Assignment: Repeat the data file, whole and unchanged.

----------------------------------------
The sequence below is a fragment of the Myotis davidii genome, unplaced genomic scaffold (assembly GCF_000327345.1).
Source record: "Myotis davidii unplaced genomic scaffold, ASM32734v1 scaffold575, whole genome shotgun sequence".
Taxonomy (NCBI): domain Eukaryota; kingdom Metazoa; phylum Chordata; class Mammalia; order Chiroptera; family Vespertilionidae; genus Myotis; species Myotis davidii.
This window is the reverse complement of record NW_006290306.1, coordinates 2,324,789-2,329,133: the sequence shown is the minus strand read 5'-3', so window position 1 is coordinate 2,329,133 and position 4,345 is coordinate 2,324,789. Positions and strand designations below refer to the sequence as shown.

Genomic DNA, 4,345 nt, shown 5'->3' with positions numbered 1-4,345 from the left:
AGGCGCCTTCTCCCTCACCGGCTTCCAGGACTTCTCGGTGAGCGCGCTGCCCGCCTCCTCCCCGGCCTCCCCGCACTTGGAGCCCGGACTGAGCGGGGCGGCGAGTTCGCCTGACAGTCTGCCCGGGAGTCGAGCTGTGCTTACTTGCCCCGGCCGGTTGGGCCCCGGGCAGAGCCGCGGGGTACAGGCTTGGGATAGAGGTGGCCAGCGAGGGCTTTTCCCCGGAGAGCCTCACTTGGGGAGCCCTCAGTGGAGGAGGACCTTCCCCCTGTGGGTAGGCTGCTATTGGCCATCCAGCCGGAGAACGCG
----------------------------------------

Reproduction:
The sequence below is a fragment of the Myotis davidii genome, unplaced genomic scaffold (assembly GCF_000327345.1).
Source record: "Myotis davidii unplaced genomic scaffold, ASM32734v1 scaffold575, whole genome shotgun sequence".
Taxonomy (NCBI): domain Eukaryota; kingdom Metazoa; phylum Chordata; class Mammalia; order Chiroptera; family Vespertilionidae; genus Myotis; species Myotis davidii.
This window is the reverse complement of record NW_006290306.1, coordinates 2,324,789-2,329,133: the sequence shown is the minus strand read 5'-3', so window position 1 is coordinate 2,329,133 and position 4,345 is coordinate 2,324,789. Positions and strand designations below refer to the sequence as shown.

Genomic DNA, 4,345 nt, shown 5'->3' with positions numbered 1-4,345 from the left:
AGGCGCCTTCTCCCTCACCGGCTTCCAGGACTTCTCGGTGAGCGCGCTGCCCGCCTCCTCCCCGGCCTCCCCGCACTTGGAGCCCGGACTGAGCGGGGCGGCGAGTTCGCCTGACAGTCTGCCCGGGAGTCGAGCTGTGCTTACTTGCCCCGGCCGGTTGGGCCCCGGGCAGAGCCGCGGGGTACAGGCTTGGGATAGAGGTGGCCAGCGAGGGCTTTTCCCCGGAGAGCCTCACTTGGGGAGCCCTCAGTGGAGGAGGACCTTCCCCCTGTGGGTAGGCTGCTATTGGCCATCCAGCCGGAGAACGCG